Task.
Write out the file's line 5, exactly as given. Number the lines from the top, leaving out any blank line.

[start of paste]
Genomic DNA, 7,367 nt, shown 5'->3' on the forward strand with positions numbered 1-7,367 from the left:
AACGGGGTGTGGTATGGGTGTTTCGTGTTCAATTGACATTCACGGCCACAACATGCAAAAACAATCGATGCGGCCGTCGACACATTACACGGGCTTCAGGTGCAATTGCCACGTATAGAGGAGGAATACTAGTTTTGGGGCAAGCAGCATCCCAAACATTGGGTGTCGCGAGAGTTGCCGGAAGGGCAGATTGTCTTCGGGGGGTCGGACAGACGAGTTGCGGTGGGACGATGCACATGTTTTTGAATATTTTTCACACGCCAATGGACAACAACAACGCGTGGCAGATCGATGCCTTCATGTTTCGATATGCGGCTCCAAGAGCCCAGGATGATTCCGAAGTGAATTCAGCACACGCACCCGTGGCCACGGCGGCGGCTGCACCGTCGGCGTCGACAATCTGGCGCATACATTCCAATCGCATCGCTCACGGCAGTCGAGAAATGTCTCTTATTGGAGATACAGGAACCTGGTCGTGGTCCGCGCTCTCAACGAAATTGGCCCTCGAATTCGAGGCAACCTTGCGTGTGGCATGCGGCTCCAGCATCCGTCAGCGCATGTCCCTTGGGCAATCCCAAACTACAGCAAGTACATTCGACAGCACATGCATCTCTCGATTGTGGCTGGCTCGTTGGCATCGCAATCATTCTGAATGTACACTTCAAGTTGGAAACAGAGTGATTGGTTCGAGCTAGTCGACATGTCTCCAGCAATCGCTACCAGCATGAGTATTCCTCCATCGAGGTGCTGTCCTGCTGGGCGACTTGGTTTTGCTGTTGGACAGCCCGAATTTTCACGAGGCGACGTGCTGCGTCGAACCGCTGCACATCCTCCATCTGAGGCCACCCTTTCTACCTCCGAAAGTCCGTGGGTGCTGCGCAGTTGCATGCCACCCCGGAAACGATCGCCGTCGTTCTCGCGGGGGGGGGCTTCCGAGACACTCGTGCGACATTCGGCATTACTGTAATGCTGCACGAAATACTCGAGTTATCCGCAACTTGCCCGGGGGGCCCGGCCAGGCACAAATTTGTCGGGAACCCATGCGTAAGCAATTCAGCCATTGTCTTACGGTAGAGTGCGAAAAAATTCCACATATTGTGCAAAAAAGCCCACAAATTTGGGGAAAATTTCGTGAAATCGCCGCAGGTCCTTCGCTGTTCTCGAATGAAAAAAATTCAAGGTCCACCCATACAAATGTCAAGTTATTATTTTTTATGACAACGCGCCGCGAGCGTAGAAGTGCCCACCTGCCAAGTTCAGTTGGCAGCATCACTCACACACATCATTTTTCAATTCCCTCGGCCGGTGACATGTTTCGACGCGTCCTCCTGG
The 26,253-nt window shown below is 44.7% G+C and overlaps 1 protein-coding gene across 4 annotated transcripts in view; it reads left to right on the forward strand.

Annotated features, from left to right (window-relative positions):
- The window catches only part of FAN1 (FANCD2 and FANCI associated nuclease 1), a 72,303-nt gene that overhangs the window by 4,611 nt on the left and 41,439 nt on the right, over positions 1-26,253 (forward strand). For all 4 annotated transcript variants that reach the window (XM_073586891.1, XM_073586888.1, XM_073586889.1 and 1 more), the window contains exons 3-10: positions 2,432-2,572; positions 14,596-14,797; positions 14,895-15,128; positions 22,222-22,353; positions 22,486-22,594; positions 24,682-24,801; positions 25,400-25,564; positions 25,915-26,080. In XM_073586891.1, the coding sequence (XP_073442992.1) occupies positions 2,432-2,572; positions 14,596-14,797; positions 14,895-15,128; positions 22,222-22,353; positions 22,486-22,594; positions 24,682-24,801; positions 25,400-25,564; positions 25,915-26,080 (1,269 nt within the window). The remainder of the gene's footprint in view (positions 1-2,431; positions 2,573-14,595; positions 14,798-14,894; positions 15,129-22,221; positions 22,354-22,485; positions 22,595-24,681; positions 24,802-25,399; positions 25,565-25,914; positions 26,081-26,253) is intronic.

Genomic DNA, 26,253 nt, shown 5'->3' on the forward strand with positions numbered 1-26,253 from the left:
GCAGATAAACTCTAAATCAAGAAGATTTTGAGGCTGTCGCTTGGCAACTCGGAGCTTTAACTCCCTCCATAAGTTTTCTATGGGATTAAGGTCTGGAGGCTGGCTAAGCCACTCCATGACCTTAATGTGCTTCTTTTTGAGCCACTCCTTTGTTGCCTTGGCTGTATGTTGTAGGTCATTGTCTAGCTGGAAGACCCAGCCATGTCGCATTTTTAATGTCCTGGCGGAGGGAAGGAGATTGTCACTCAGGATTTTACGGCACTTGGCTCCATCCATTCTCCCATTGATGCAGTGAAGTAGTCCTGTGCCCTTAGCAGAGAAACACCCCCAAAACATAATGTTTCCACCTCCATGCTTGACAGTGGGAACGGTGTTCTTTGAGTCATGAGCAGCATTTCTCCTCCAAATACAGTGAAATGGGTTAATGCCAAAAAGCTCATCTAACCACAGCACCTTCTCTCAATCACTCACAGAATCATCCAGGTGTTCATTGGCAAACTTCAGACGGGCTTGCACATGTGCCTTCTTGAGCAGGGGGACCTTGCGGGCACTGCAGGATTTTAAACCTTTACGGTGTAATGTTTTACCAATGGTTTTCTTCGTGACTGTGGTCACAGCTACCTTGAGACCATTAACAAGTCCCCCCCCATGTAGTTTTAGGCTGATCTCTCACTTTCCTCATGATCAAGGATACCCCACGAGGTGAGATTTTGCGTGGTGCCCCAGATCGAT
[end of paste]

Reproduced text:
- The window catches only part of FAN1 (FANCD2 and FANCI associated nuclease 1), a 72,303-nt gene that overhangs the window by 4,611 nt on the left and 41,439 nt on the right, over positions 1-26,253 (forward strand). For all 4 annotated transcript variants that reach the window (XM_073586891.1, XM_073586888.1, XM_073586889.1 and 1 more), the window contains exons 3-10: positions 2,432-2,572; positions 14,596-14,797; positions 14,895-15,128; positions 22,222-22,353; positions 22,486-22,594; positions 24,682-24,801; positions 25,400-25,564; positions 25,915-26,080. In XM_073586891.1, the coding sequence (XP_073442992.1) occupies positions 2,432-2,572; positions 14,596-14,797; positions 14,895-15,128; positions 22,222-22,353; positions 22,486-22,594; positions 24,682-24,801; positions 25,400-25,564; positions 25,915-26,080 (1,269 nt within the window). The remainder of the gene's footprint in view (positions 1-2,431; positions 2,573-14,595; positions 14,798-14,894; positions 15,129-22,221; positions 22,354-22,485; positions 22,595-24,681; positions 24,802-25,399; positions 25,565-25,914; positions 26,081-26,253) is intronic.